However Dzhunkovsky is, sadly, better known for the less palatable positions he subsequently held. As First Deputy Interior Minister from 1913 he reduced the extravagant expenditure of the Okhrana, the Imperial Secret Police, and tried desperately to defend what remained of Imperial authority against threats ranging from oil workers’ strikes in Baku to Grigori Rasputin’s overbearing influence on the Royal household. In 1915 Dzhunkovsky personally presented a report to the Tsar outlining the Siberian holy man’s salacious and scandalous behaviour, compiled from months of close surveillance, which resulted directly in his fall from grace. Through his Vospominaniia za 1915 (Reflections on 1915), Dzhunkovsky provides us with a telling insight into the politics that dictated the Russian autocracy at this time: “I am convinced, that the Sovereign, in dismissing me, did not for a minute doubt my correctness…but against the Empress of course I could not stand my ground…”.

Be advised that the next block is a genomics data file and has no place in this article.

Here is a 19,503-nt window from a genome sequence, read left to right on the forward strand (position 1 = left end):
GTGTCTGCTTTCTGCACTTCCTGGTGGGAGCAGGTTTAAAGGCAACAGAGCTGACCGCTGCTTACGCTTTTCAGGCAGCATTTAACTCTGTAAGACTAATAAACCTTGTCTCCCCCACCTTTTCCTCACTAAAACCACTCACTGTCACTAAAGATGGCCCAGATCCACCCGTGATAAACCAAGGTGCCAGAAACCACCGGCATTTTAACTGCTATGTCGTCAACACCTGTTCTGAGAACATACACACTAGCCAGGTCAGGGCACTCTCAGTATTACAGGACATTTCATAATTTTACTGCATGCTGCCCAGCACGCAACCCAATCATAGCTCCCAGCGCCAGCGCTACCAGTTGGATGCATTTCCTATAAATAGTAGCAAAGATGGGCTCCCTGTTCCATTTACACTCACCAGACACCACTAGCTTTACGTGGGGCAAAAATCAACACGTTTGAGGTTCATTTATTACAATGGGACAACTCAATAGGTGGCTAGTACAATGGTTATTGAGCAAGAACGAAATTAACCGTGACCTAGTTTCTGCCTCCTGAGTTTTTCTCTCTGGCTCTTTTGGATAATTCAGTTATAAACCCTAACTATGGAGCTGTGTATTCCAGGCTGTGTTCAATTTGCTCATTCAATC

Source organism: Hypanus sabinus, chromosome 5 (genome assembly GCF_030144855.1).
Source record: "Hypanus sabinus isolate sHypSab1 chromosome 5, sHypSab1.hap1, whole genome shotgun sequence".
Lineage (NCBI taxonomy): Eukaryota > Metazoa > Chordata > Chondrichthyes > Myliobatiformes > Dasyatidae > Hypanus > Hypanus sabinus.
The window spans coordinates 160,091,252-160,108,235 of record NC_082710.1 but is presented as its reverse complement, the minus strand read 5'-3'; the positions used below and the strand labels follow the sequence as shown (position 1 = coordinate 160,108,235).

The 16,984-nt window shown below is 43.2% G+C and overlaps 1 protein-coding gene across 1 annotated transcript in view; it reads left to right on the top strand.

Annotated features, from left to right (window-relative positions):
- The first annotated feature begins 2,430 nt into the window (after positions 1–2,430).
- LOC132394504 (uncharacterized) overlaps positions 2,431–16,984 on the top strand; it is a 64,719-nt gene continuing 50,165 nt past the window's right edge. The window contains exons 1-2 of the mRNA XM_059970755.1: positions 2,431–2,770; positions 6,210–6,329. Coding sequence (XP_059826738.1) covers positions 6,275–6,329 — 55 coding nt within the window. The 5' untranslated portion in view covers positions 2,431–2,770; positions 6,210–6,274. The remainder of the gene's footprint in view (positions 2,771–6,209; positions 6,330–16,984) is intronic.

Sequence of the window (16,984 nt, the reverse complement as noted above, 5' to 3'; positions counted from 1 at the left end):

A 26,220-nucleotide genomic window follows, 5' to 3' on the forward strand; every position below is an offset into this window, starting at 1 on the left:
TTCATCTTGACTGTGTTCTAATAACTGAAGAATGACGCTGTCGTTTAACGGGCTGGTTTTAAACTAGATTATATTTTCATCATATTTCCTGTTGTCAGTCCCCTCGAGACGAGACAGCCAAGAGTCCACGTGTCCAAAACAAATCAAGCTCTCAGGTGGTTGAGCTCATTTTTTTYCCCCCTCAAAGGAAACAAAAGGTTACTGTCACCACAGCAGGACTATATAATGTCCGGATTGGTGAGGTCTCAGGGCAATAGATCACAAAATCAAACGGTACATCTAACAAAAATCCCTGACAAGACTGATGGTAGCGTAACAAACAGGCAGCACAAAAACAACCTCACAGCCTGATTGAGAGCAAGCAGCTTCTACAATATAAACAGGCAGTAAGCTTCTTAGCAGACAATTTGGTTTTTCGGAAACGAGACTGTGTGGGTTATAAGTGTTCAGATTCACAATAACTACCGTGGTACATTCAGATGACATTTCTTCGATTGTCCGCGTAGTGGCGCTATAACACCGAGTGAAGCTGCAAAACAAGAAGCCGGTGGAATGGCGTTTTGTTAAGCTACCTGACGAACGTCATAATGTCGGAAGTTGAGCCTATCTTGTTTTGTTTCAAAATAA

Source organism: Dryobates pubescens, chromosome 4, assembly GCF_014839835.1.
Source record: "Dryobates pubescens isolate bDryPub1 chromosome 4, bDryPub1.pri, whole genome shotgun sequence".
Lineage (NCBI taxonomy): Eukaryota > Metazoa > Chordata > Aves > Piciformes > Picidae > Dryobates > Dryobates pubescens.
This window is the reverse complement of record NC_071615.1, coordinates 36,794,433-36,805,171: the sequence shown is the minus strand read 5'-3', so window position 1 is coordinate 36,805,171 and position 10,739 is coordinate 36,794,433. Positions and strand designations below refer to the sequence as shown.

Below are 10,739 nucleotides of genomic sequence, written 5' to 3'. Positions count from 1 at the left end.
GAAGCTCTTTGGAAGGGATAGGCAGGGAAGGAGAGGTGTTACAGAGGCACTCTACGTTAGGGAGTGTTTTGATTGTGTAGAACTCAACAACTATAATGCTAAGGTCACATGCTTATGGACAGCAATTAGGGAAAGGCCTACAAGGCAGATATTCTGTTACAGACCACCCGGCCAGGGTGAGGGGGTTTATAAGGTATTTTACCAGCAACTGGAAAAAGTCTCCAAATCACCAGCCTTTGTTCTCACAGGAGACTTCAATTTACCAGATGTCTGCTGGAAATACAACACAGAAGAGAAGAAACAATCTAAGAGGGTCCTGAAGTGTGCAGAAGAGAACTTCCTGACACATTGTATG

In August of that year he requested to be sent to the front line. Despite having been so closely affiliated with the previous regime, Dzhunkovsky remained loyal to his country under the Soviets. However he was repeatedly arrested on the accusation of suppressing the 1905 revolution and on February 2, 1938, aged 73, he was executed by the NKVD.
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